PM faces divisions over Leveson
Published 28/11/2012 | 03:32
David Cameron is facing a major storm over the Leveson report, with deep divisions emerging in the coalition and his own party.
The Prime Minister issued a plea for political consensus on reforming newspaper regulation ahead of the judge's conclusions being published on Thursday.
However, the Liberal Democrats immediately suggested they may refuse to allow Mr Cameron to make a sole response on behalf of the Government.
Conservative MPs are also ranged against each other amid speculation that Lord Justice Leveson will back statutory regulation of the press. Half-a-dozen advance copies of the report have been delivered to Downing Street, with Mr Cameron and his Lib Dem deputy Nick Clegg poring over the weighty document - which sources say is 2,000 pages long and highly detailed - and trying to agree a joint approach.
Mr Clegg is reportedly ready to support the rapid creation of a regulator with statutory underpinning, a move that would be implacably opposed by many Tories, and Mr Cameron is thought to be resisting.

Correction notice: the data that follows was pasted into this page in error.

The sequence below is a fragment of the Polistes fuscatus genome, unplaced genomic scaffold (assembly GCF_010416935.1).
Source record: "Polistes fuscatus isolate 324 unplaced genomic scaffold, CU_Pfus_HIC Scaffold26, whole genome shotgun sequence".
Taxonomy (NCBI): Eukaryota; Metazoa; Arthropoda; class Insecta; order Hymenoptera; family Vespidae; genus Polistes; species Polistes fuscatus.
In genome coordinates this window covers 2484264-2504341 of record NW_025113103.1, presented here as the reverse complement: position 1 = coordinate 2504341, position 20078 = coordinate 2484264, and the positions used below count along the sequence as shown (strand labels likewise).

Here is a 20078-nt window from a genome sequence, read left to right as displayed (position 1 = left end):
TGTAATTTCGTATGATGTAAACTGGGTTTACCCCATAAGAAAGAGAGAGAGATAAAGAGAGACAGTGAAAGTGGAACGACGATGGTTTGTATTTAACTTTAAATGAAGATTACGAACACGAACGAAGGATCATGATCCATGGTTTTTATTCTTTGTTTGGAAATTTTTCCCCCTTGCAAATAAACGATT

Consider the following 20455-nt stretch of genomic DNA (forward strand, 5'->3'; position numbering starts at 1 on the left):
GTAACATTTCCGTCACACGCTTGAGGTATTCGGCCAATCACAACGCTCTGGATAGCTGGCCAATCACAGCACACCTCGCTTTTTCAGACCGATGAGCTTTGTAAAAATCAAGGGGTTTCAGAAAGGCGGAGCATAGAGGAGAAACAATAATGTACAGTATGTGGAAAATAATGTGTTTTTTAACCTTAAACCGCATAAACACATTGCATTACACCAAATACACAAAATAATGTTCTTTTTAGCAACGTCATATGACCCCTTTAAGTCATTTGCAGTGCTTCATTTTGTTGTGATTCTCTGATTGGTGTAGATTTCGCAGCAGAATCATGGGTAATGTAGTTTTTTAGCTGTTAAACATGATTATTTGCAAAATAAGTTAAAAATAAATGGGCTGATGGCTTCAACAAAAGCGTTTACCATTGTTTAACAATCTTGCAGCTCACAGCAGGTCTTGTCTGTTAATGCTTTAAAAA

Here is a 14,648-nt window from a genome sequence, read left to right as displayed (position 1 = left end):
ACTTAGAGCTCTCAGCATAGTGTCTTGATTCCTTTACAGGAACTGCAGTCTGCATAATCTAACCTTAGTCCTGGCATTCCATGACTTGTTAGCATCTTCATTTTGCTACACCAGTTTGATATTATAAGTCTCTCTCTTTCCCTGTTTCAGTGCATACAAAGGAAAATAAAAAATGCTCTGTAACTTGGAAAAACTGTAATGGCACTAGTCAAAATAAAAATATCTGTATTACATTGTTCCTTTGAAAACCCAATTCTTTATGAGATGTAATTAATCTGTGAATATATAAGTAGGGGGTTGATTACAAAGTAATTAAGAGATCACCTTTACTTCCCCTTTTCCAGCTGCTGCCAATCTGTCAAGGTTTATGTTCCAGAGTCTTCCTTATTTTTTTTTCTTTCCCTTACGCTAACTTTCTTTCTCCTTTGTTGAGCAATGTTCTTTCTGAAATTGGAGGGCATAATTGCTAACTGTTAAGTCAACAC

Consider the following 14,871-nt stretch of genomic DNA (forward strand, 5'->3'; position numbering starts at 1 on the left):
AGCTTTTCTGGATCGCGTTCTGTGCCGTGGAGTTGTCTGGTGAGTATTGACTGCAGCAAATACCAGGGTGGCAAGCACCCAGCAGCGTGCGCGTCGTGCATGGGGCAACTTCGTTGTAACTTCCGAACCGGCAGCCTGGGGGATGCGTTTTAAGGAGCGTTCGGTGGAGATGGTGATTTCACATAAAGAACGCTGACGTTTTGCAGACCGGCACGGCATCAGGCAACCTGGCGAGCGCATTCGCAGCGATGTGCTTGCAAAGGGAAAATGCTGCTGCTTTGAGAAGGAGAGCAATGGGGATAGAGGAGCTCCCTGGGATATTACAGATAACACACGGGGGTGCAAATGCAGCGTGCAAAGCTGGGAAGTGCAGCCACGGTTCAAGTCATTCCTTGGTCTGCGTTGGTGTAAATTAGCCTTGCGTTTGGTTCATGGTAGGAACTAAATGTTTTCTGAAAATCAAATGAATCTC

Aides have asked Speaker John Bercow whether Mr Clegg can make a separate statement to MPs if no deal has been struck by the time the premier gets to his feet at 3pm on Thursday. Mr Bercow's office said it is ready to accommodate the request. A final decision will not be taken until senior ministers from both parties meet just before the report is published.
The regulation issue was repeatedly raised as the Prime Minister took questions in the Commons this lunchtime - before he began studying the document. "This Government set up Leveson because of unacceptable practices in parts of the media and because of a failed regulatory system," he said.
"I think we should try and work across party lines on this issue, it is right to meet with other party leaders about this issue and I will do so. What matters most I believe is that we end up with an independent regulatory system that can deliver and in which the public have confidence."
Labour leader Ed Miliband welcomed Mr Cameron's commitment and insisted he wanted "real change". "I hope we can work on an all-party basis. This is a once-in-a-generation opportunity for real change and I hope that this House can make it happen," he told MPs.
A senior Labour source said Mr Miliband will receive the Leveson report at 8am on Thursday, and is not expecting to speak to Mr Cameron ahead of his statement.